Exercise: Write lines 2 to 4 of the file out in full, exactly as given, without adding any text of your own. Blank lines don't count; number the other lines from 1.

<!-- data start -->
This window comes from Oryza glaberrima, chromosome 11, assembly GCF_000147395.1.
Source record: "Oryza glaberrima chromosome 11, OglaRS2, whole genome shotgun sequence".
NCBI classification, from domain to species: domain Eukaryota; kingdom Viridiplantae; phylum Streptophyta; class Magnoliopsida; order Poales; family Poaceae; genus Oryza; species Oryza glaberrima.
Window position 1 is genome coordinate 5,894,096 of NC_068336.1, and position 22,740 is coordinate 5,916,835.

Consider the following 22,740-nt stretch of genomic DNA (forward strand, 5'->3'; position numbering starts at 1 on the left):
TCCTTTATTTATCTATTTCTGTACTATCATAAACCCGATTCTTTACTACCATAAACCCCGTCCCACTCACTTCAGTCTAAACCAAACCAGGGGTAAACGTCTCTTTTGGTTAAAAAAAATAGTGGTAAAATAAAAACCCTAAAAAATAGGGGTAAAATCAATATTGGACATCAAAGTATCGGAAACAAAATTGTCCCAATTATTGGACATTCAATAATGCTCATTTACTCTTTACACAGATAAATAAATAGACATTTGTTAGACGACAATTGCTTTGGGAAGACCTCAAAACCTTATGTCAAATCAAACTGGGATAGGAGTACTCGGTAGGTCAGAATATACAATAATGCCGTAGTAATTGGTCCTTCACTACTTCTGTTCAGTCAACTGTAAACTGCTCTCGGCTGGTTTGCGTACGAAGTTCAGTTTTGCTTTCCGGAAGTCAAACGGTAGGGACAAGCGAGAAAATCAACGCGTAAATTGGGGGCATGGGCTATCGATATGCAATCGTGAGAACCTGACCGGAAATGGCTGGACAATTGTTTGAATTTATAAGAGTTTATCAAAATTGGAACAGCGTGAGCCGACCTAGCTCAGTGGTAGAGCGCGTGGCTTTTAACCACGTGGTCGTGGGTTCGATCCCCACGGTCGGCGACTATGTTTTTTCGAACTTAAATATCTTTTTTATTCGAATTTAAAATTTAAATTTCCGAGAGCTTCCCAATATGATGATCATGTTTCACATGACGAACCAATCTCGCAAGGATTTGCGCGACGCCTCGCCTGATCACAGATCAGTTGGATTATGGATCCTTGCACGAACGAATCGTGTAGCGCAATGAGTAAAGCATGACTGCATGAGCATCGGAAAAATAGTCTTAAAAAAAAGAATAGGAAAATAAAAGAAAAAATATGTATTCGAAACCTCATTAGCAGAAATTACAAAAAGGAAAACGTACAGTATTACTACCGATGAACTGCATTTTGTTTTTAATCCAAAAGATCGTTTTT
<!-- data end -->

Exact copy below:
Source record: "Oryza glaberrima chromosome 11, OglaRS2, whole genome shotgun sequence".
NCBI classification, from domain to species: domain Eukaryota; kingdom Viridiplantae; phylum Streptophyta; class Magnoliopsida; order Poales; family Poaceae; genus Oryza; species Oryza glaberrima.
Window position 1 is genome coordinate 5,894,096 of NC_068336.1, and position 22,740 is coordinate 5,916,835.